If your reputation has been harmed because someone made false statements about you, it may be possible for you to win a defamation case. However, there are several things you should understand before you get started.
Definitions of Slander and Libel
Two of the familiar types of defamation are slander and libel. Slander is a spoken statement about another person that is false, and that harms the person’s reputation. Libel is more common than slander on social media. Libel is a written form of defamation and includes making false or malicious statements and published in print, on signs, or through the media.
Defamation and the First Amendment
The First Amendment protects the rights of citizens in the United States to make true statements. It doesn’t protect people who make false statements; defamation, including libel and slander, can be prosecuted and tried in a court of law. However, it’s unlikely that you’ll receive much financial compensation from this type of case.
- It is difficult to prove that the person making the defamatory statements did so maliciously.
- You must prove that the person who made the statements knew that the information was false.
- You’ll have to offer proof that you suffered financially because of the statements.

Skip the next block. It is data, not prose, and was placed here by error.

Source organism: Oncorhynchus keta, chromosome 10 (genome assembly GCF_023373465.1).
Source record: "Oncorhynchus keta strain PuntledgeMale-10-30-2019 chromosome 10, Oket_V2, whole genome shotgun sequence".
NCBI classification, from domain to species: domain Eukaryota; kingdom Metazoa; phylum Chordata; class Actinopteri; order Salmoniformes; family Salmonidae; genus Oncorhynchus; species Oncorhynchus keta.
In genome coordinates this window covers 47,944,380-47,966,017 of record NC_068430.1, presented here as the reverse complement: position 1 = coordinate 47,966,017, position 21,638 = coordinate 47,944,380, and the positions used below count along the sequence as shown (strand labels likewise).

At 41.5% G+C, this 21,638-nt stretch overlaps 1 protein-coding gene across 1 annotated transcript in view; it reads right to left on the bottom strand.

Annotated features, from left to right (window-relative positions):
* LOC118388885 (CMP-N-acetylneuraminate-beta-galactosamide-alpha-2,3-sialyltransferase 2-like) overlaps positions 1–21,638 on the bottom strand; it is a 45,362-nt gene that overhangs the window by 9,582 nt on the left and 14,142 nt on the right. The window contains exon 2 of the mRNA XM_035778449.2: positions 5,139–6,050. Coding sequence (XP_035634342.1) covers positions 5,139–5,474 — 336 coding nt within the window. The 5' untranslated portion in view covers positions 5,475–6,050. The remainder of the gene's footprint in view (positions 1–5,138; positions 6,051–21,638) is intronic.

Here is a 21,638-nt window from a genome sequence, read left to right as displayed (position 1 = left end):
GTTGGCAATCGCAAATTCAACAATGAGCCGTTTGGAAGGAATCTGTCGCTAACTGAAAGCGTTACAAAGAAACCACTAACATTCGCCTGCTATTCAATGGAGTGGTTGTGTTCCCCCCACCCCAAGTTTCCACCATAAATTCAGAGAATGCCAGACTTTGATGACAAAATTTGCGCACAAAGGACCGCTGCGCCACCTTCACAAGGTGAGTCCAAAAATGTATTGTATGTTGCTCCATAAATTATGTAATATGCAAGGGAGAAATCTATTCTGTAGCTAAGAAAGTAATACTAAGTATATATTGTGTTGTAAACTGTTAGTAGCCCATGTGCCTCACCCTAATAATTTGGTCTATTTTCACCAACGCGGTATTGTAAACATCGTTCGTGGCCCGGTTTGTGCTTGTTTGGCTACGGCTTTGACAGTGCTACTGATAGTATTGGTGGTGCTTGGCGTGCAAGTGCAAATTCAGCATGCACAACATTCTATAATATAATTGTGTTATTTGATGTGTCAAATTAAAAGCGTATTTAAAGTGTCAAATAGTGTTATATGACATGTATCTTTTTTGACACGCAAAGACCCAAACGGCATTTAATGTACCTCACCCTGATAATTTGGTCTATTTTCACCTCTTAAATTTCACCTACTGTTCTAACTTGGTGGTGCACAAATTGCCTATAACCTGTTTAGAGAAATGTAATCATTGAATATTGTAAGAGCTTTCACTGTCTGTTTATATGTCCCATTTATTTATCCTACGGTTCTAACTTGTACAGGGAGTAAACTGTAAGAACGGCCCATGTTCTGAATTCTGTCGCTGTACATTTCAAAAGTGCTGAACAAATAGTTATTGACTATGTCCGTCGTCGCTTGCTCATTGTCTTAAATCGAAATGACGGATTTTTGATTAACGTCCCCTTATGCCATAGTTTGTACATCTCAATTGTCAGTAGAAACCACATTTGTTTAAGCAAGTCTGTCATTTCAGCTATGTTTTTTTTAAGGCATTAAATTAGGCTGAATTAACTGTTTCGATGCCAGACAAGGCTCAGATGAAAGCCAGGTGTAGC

- Some lawyers turn down defamation cases because they are difficult to win.
- Sometimes, as a public figure or a prominent business owner, pursuing a libel case against the aggressor can do further harm to your reputation.
Public Conversations and Libel
Today’s use of social media means that conversations between hundreds of people are carried on in the open and without a lot of oversight. In general, those conversations don’t really have a lasting effect, but once in a while, false statements and allegations do get noticed and have serious consequences. John Branca, a lawyer for Michael Jackson, skillfully handled a case and protected his client’s interests, providing further proof of the difficulties surrounding a libel claim.
There are some types of allegations or statements that are almost always considered libel:
- Accusations that you’ve committed a crime.
- Accusations that you are unfit for your job.
- Accusations that you have a contagious illness or socially unacceptable disease.
There are other libelous claims that may harm you:
- Mental illness
- Drug or alcohol addiction
- Adulterous behavior
- Sexual misconduct
If the statements made about you included any of this information, it may be much easier for you to prove your case.
Ultimately, it is difficult to win a libel case because of your burden of proof. However, with the help of a skilled lawyer, it may be possible to reverse some of the damage done to your reputation.